Illustration: Eniola Odetunde/Axios

The stock market continues to bounce back and analysts and investors are lining up on opposing sides of the market's big new question — whether stocks have hit the bottom. The one thing they both agree on is that there will be significant volatility ahead.

On one side: The rebound from this recession may come at warp speed because the fall came at warp speed, Jim Paulsen, chief investment strategist at the Leuthold Group, tells Axios.

  • The extraordinary speed at which the market has sold off combined with the response from the Fed and government support could mean March 23, when the S&P 500 had fallen 33% from its previous record high to 2191, set the low.

What it means: In a typical recession, economic data slowly start to worsen and often the stock market reacts slowly to the evidence.

  • Only when enough data clearly convince everyone that a recession has arrived does the stock market ultimately suffer a major collapse, and policy officials finally reverse course with "aggressive shock-and-awe policies" to stop the bleeding.​
  • This year, by contrast, "The stock market did not do the normal bear market foreplay — it just went right to the end right away. So did bond spreads, commodities, real yields, and importantly, so did policies," Paulsen says.

On the other side: The damage from the pandemic and nationwide business shutdown is not yet quantifiable, and companies have provided no numbers to suggest that the hits they've taken to their earnings even justify the market being as high as it was on March 23.

  • There has been little in the way of positive economic data and the U.S. may already have lost all 20 million of the jobs the economy gained back during the 11-year recovery from the 2007–2009 recession, Alicia Levine, chief strategist at BNY Mellon Investment Management, tells Axios.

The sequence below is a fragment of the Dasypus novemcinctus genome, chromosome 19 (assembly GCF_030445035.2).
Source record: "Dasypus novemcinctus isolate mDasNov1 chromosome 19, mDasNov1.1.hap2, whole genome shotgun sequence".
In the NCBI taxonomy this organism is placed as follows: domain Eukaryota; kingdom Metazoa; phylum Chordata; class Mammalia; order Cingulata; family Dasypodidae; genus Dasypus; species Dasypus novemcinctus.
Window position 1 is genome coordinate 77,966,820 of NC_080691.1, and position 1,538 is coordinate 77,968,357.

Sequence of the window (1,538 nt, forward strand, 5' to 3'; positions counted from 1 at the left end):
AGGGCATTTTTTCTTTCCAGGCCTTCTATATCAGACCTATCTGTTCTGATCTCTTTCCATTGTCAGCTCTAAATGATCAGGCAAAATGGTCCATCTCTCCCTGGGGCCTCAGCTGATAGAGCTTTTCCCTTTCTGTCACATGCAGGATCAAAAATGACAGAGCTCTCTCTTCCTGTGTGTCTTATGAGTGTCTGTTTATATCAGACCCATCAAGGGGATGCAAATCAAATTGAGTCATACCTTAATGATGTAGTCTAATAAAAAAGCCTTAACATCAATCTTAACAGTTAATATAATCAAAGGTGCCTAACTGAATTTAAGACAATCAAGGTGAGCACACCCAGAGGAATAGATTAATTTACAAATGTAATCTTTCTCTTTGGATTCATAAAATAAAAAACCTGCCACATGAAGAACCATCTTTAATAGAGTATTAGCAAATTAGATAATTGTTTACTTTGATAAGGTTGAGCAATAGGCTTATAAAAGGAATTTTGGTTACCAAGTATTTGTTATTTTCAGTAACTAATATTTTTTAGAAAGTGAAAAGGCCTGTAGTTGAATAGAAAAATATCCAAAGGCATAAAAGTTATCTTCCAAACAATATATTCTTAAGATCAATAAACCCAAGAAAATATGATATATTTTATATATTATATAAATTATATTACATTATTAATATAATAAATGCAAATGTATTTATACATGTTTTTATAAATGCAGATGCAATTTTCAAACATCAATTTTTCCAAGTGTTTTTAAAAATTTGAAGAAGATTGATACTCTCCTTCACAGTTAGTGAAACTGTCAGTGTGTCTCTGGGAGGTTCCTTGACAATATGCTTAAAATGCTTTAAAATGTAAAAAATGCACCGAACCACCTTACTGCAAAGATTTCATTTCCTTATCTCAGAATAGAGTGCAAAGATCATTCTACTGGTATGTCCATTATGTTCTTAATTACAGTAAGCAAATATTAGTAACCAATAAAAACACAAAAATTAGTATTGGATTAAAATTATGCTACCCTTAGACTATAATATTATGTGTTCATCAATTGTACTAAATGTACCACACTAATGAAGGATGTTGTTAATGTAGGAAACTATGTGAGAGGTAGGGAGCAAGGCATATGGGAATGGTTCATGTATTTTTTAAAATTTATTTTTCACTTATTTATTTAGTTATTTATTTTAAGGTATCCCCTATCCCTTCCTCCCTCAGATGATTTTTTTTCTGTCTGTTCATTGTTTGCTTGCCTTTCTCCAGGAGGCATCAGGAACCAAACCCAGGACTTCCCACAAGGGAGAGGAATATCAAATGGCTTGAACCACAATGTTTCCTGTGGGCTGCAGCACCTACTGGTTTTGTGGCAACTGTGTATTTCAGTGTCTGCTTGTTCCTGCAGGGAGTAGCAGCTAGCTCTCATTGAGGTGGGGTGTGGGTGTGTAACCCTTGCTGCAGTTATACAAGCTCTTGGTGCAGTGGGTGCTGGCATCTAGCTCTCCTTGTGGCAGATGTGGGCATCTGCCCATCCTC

• "This is an enormous, enormous blow that will take some time to recover from."

Plus, the market's 23% rise since March 23 is actually a contrarian indicator, Levine argues.

  • "Bear markets don’t end when everybody’s looking to buy the dip. Bear markets end when sentiment’s pretty negative and people are rushing out."

The big picture: Bullish investors are starting to dip their toes back into the market, bears are still expecting the worst, and sentiment is being wholly dictated by the latest developments of the coronavirus. That means big moves are likely to continue for some time.

Expand chart
Data: FactSet; Chart: Axios Visuals

The VIX, which tracks the stock market's expectations of volatility based on S&P 500 index options, has been consistently declining from the record high of 85 it touched on March 18 to just over 43 at market close on Wednesday.

  • But even the latest levels are historically high and around triple the market average for the past five years.
  • "The VIX at 45 is telling you that there are 2-3% swings every day," BNY's Levine says.

Go deeper: 1 in 10 Americans believe economy will never return to normal from coronavirus

Go deeper

Updated 27 mins ago - Politics & Policy

Coronavirus dashboard

Illustration: Aïda Amer/Axios

  1. Global: Total confirmed cases as of 9 a.m. ET: 20,952,811 — Total deaths: 760,235— Total recoveries: 13,015,397Map.
  2. U.S.: Total confirmed cases as of 9 a.m. ET: 5,254,878 — Total deaths: 167,253 — Total recoveries: 1,774,648 — Total tests: 64,831,306Map.
  3. Health: The pandemic's toll on mental health — The kids who are most at risk.
  4. Business: How small businesses got stiffed — Unemployment starts moving in the right direction.
  5. Politics: Biden signals fall strategy with new ads.
  6. 🎧 Podcast: Economic data turns unreliable.

How small businesses got stiffed by the coronavirus pandemic

Illustration: Aïda Amer/Axios

The story of American businesses in the coronavirus pandemic is a tale of two markets — one made up of tech firms and online retailers as winners awash in capital, and another of brick-and-mortar mom-and-pop shops that is collapsing.

Why it matters: The coronavirus pandemic has created an environment where losing industries like traditional retail and hospitality as well as a sizable portion of firms owned by women, immigrants and people of color are wiped out and may be gone for good.

Apple's antitrust fight turns Epic

Illustration: Aïda Amer/Axios

Millions of angry gamers may soon join the chorus of voices calling for an antitrust crackdown on Apple, as the iPhone giant faces a new lawsuit and PR blitz from Epic Games, maker of mega-hit Fortnite.

Why it matters: Apple is one of several Big Tech firms accused of violating the spirit, if not the letter, of antitrust law. A high-profile lawsuit could become a roadmap for either building a case against tech titans under existing antitrust laws or writing new ones better suited to the digital economy.